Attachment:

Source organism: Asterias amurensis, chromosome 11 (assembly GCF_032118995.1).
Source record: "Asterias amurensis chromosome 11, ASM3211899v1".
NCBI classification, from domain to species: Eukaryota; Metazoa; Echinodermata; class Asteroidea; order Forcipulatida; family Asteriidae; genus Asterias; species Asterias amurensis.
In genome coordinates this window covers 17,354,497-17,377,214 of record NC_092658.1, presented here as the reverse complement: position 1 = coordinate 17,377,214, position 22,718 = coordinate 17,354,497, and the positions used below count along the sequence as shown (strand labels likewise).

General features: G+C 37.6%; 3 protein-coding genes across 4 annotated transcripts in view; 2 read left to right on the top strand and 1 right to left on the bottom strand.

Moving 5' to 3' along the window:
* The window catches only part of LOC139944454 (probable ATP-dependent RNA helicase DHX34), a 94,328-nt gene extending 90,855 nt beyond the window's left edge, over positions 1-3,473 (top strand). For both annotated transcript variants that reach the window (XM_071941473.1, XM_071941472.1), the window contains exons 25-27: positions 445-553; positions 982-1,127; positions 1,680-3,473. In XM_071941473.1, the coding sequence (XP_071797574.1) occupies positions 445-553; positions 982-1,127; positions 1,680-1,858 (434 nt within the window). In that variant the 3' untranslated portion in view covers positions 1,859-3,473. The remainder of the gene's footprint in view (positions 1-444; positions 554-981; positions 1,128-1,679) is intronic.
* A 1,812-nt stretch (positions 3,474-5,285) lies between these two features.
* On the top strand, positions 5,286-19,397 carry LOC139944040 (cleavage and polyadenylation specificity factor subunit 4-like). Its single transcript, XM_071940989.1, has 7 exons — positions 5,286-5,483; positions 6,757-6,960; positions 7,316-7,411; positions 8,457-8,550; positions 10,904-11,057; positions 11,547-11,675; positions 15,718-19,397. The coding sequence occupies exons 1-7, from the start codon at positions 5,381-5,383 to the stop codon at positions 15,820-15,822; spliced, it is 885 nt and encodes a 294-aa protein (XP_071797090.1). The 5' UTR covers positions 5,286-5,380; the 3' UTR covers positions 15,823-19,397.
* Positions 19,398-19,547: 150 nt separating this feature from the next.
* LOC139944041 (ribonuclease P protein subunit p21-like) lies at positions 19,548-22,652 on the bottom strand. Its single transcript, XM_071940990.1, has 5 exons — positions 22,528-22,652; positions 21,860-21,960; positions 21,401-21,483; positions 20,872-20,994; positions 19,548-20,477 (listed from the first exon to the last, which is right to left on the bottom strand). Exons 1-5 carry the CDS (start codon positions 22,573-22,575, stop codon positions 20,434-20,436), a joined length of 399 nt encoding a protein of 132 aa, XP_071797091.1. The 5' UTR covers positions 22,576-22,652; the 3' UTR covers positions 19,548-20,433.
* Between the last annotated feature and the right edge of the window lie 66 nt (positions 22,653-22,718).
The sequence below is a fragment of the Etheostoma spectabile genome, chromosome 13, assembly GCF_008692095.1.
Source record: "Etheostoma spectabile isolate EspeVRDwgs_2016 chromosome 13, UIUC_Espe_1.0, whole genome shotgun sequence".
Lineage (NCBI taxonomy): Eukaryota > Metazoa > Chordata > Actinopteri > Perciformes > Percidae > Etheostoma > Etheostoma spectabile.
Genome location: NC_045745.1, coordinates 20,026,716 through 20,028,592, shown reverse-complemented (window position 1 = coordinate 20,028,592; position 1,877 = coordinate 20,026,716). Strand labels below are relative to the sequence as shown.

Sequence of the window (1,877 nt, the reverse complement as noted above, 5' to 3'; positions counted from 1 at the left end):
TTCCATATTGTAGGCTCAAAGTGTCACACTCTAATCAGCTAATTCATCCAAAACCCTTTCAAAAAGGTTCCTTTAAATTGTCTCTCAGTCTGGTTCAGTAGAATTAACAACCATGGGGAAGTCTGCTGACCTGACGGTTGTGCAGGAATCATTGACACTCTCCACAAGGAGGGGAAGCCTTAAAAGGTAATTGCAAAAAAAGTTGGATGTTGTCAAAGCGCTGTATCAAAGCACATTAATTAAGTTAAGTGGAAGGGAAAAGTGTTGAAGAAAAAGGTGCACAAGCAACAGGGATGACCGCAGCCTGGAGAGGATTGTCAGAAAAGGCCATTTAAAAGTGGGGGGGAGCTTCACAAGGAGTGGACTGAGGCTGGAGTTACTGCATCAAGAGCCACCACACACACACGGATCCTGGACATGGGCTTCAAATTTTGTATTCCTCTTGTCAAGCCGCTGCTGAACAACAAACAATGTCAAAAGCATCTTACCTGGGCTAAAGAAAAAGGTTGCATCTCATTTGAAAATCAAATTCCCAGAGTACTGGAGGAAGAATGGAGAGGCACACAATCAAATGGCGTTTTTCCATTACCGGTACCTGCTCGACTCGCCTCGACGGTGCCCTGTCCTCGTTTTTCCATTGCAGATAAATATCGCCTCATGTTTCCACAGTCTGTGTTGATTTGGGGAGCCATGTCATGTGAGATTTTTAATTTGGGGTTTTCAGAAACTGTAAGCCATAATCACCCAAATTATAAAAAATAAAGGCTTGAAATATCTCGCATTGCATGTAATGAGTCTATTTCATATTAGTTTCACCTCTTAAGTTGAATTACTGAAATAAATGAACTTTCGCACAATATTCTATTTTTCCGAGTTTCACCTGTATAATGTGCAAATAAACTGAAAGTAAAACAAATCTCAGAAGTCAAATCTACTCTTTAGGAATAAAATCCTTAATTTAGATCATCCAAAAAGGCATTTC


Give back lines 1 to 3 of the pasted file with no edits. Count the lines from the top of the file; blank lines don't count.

Source organism: Asterias amurensis, chromosome 11 (assembly GCF_032118995.1).
Source record: "Asterias amurensis chromosome 11, ASM3211899v1".
NCBI classification, from domain to species: Eukaryota; Metazoa; Echinodermata; class Asteroidea; order Forcipulatida; family Asteriidae; genus Asterias; species Asterias amurensis.